Dhanjit Das' anthology film Xobdo Nixobdo Kolahol: Soul of Silence is a keenly tuned exploration of various upheavals in a relationship that thrives despite the stresses of conflicting desires and quirks of fate.

Film critic Dipankar Sarkar analyses the anthology film Xobdo Nixod Kolohol: Soul of Silence by Dhanjit Das with keen insight.

Dec 28, 2022 - 17:41
Dec 28, 2022 - 17:43
 0  205
Dhanjit Das' anthology film Xobdo Nixobdo Kolahol: Soul of Silence is a keenly tuned exploration of various upheavals in a relationship that thrives despite the stresses of conflicting desires and quirks of fate.
Image: film poster

Debutant filmmaker Dhanjit Das' anthology film Xobdo Nixobdo Kolahol: Soul of Silence is a keenly tuned exploration of various upheavals in a relationship that thrives despite the stresses of conflicting desires and quirks of fate. The three emotionally resonant offerings have a simplicity of treatment in the delineation of people belonging to lower rungs of our society with a genuine feel for human values and affinity.

 

The first story, The Sound, introduces us to Malaya (Anamika Sarania), a lonely wife, who spends her days attending to the daily chores. Her carpenter husband is a chronic alcoholic and returns home at night to satiate his hunger and carnal desires. He does not have any emotional attachment to his wife. One day, when his liaison with a young woman is exposed, the agitated villagers get him forcefully married to her. The inclusion of this new member in his family creates friction in his relationship with Malaya. In the second tale, The Silence, we come across Kala (Jeet Baruah) who is deaf due to medical negligence and works in a stone crusher mill. He has a cordial relationship with his colleagues and lives a contended life. But one day he nearly escapes from a life-and-death situation. The supervisor takes him to a physician who provides him with a hearing aid. Now as he starts to hear properly, he realises that he is being mocked by people whom he considered to be his friend. In the final instalment, The Dissonance, we come across a Bengali-speaking Muslim couple, Nur (Prasanta Kalita) and Ruksana (Swagata Bharali), who are labourers. In an unfortunate turn of destiny, they lose their infant due to an accident. How the couple copes with the loss of their child is what the rest of the story is about.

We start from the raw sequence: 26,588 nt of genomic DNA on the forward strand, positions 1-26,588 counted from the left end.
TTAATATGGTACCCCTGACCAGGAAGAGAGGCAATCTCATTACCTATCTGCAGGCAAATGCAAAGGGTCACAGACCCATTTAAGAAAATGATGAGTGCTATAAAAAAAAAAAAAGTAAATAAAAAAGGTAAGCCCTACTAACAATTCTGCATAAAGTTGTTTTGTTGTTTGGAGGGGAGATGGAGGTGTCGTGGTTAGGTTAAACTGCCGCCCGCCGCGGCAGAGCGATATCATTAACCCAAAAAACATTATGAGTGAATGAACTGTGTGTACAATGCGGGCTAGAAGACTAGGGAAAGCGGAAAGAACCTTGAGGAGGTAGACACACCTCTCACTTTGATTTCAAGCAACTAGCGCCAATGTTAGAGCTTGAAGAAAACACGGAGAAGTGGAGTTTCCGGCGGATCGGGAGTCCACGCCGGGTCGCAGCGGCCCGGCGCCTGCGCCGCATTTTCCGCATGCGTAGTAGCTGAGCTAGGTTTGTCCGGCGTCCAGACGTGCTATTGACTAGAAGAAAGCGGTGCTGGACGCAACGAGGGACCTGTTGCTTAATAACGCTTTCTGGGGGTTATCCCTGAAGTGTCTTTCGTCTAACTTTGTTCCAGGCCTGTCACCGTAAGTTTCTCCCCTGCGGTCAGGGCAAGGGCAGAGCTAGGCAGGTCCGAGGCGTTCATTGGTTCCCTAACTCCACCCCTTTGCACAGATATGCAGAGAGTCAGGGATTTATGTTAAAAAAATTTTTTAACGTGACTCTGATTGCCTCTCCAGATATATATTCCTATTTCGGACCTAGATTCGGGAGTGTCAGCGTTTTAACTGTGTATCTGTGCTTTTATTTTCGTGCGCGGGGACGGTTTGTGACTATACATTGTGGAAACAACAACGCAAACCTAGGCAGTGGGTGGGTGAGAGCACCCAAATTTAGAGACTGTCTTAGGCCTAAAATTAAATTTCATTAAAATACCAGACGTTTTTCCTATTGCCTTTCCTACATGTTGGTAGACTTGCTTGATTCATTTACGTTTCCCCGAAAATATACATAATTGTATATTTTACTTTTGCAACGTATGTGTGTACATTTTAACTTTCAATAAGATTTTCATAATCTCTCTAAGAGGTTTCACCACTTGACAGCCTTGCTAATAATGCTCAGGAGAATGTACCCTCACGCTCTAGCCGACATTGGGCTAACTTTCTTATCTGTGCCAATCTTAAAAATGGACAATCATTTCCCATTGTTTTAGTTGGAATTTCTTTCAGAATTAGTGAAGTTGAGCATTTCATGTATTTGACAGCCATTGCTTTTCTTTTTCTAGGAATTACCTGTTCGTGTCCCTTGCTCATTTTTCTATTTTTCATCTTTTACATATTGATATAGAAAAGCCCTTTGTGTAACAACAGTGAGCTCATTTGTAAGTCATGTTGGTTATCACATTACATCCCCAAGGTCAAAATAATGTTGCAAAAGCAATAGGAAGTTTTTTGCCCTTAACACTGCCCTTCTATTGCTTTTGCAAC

Xobdo Nixobdo Kolahol is a slow-burn and richly layered drama aided by compelling storytelling by any standards. It provides a medium to stare long and hard at people’s withholding exteriors and silently witness how they patiently bear their emotional burdens. There is a subtlety with which Dhanjit handles the treatment of each of these stories that impactfully creates poignantly charged beats. It provides a fleeting connection to these otherwise lonely souls in their rare moments of honest vulnerability. This is a film that understands how seldom people really know or understand each other even when they are so close to one another.

 

However, out of the three stories, The Silence displays better control over the content and craft. The characterisation emerges richly through the acting. Jeet Baruah steps comfortably into the shoes of the differently abled character of Kala and brings conviction to the role. Even the framing of the character by Chandra Kumar Das, the cinematographer, provides psychological depth to the character. The other two stories are not as efficacious as they should have been because the performances are not compelling enough to empathise with the predicament of the characters.

 

The editing by Simanta Das and Hirakjyoti Pathak maintains uniformity in the three stories. The sound design by Janardan Patowary uses ambient sounds ingeniously to create varying soundscapes for the three different stories set in different environments.

 

Xobdo Nixobdo Kolahol is an assured debut and the filmmaker has displayed his acumen as a storyteller. At a time, when Assamese films are pandering to formulaic conventions, this film is something worthy of bragging about. Dhanjit Das and producer Monita Borgohain should be applauded for their plucky undertaking.

 

           *** 

About the author: Dipankar Sarkar is an Indian film critic and an alumnus of FTII, Pune.

 

 

 

 

What's Your Reaction?

like

dislike

love

funny

angry

sad

wow